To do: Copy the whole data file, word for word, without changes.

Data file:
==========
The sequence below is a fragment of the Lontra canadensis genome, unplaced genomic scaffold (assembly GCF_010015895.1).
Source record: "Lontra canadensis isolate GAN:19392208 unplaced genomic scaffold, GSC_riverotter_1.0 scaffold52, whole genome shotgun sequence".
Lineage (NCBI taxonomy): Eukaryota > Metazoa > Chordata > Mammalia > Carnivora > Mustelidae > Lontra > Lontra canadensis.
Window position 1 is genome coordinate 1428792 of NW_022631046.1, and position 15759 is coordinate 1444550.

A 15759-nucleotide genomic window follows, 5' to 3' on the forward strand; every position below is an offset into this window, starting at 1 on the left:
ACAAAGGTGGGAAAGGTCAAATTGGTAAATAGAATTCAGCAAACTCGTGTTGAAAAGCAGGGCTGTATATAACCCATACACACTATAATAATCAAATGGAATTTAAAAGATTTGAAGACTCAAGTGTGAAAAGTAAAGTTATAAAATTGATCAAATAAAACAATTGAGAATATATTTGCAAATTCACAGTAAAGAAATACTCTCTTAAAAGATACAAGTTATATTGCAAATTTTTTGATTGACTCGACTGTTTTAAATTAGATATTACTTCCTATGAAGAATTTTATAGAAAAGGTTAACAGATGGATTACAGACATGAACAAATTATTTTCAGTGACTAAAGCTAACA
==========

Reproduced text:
The sequence below is a fragment of the Lontra canadensis genome, unplaced genomic scaffold (assembly GCF_010015895.1).
Source record: "Lontra canadensis isolate GAN:19392208 unplaced genomic scaffold, GSC_riverotter_1.0 scaffold52, whole genome shotgun sequence".
Lineage (NCBI taxonomy): Eukaryota > Metazoa > Chordata > Mammalia > Carnivora > Mustelidae > Lontra > Lontra canadensis.
Window position 1 is genome coordinate 1428792 of NW_022631046.1, and position 15759 is coordinate 1444550.

A 15759-nucleotide genomic window follows, 5' to 3' on the forward strand; every position below is an offset into this window, starting at 1 on the left:
ACAAAGGTGGGAAAGGTCAAATTGGTAAATAGAATTCAGCAAACTCGTGTTGAAAAGCAGGGCTGTATATAACCCATACACACTATAATAATCAAATGGAATTTAAAAGATTTGAAGACTCAAGTGTGAAAAGTAAAGTTATAAAATTGATCAAATAAAACAATTGAGAATATATTTGCAAATTCACAGTAAAGAAATACTCTCTTAAAAGATACAAGTTATATTGCAAATTTTTTGATTGACTCGACTGTTTTAAATTAGATATTACTTCCTATGAAGAATTTTATAGAAAAGGTTAACAGATGGATTACAGACATGAACAAATTATTTTCAGTGACTAAAGCTAACA